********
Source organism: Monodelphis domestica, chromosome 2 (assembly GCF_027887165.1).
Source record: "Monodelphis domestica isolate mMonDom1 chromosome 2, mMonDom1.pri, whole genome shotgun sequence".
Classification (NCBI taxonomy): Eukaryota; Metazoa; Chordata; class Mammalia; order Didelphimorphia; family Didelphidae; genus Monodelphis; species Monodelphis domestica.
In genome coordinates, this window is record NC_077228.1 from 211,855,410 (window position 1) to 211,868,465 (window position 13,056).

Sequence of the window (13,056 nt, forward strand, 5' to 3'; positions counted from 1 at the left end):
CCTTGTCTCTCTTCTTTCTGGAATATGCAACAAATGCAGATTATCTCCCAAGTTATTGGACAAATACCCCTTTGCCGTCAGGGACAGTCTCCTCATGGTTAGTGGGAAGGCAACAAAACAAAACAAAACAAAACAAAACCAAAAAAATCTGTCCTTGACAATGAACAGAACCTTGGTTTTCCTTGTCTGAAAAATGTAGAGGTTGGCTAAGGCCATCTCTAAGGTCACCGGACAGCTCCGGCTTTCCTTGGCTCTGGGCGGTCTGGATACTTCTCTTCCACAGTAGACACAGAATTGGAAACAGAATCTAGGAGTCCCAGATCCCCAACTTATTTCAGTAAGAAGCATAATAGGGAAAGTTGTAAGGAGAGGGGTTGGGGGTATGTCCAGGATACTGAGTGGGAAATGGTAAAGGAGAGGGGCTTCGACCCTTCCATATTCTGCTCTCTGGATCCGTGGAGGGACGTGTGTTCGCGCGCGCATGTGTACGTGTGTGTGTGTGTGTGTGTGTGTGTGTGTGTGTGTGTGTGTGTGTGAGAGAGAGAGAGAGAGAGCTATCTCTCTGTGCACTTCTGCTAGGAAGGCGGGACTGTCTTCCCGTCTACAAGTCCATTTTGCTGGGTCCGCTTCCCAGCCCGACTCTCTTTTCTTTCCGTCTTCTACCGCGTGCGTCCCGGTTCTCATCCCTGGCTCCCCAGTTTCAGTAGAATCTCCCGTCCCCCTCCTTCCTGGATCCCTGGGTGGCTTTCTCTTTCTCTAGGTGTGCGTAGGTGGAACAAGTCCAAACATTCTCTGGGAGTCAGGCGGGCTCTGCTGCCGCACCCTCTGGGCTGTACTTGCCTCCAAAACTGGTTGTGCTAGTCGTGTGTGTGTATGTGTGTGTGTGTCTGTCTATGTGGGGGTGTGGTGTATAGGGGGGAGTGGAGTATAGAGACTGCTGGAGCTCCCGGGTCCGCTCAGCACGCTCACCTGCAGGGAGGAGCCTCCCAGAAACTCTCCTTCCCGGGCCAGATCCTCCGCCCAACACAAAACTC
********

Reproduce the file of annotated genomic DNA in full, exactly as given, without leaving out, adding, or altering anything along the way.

Source organism: Monodelphis domestica, chromosome 2 (assembly GCF_027887165.1).
Source record: "Monodelphis domestica isolate mMonDom1 chromosome 2, mMonDom1.pri, whole genome shotgun sequence".
Classification (NCBI taxonomy): Eukaryota; Metazoa; Chordata; class Mammalia; order Didelphimorphia; family Didelphidae; genus Monodelphis; species Monodelphis domestica.
In genome coordinates, this window is record NC_077228.1 from 211,855,410 (window position 1) to 211,868,465 (window position 13,056).

Sequence of the window (13,056 nt, forward strand, 5' to 3'; positions counted from 1 at the left end):
CCTTGTCTCTCTTCTTTCTGGAATATGCAACAAATGCAGATTATCTCCCAAGTTATTGGACAAATACCCCTTTGCCGTCAGGGACAGTCTCCTCATGGTTAGTGGGAAGGCAACAAAACAAAACAAAACAAAACAAAACCAAAAAAATCTGTCCTTGACAATGAACAGAACCTTGGTTTTCCTTGTCTGAAAAATGTAGAGGTTGGCTAAGGCCATCTCTAAGGTCACCGGACAGCTCCGGCTTTCCTTGGCTCTGGGCGGTCTGGATACTTCTCTTCCACAGTAGACACAGAATTGGAAACAGAATCTAGGAGTCCCAGATCCCCAACTTATTTCAGTAAGAAGCATAATAGGGAAAGTTGTAAGGAGAGGGGTTGGGGGTATGTCCAGGATACTGAGTGGGAAATGGTAAAGGAGAGGGGCTTCGACCCTTCCATATTCTGCTCTCTGGATCCGTGGAGGGACGTGTGTTCGCGCGCGCATGTGTACGTGTGTGTGTGTGTGTGTGTGTGTGTGTGTGTGTGTGTGTGTGTGTGAGAGAGAGAGAGAGAGAGCTATCTCTCTGTGCACTTCTGCTAGGAAGGCGGGACTGTCTTCCCGTCTACAAGTCCATTTTGCTGGGTCCGCTTCCCAGCCCGACTCTCTTTTCTTTCCGTCTTCTACCGCGTGCGTCCCGGTTCTCATCCCTGGCTCCCCAGTTTCAGTAGAATCTCCCGTCCCCCTCCTTCCTGGATCCCTGGGTGGCTTTCTCTTTCTCTAGGTGTGCGTAGGTGGAACAAGTCCAAACATTCTCTGGGAGTCAGGCGGGCTCTGCTGCCGCACCCTCTGGGCTGTACTTGCCTCCAAAACTGGTTGTGCTAGTCGTGTGTGTGTATGTGTGTGTGTGTCTGTCTATGTGGGGGTGTGGTGTATAGGGGGGAGTGGAGTATAGAGACTGCTGGAGCTCCCGGGTCCGCTCAGCACGCTCACCTGCAGGGAGGAGCCTCCCAGAAACTCTCCTTCCCGGGCCAGATCCTCCGCCCAACACAAAACTC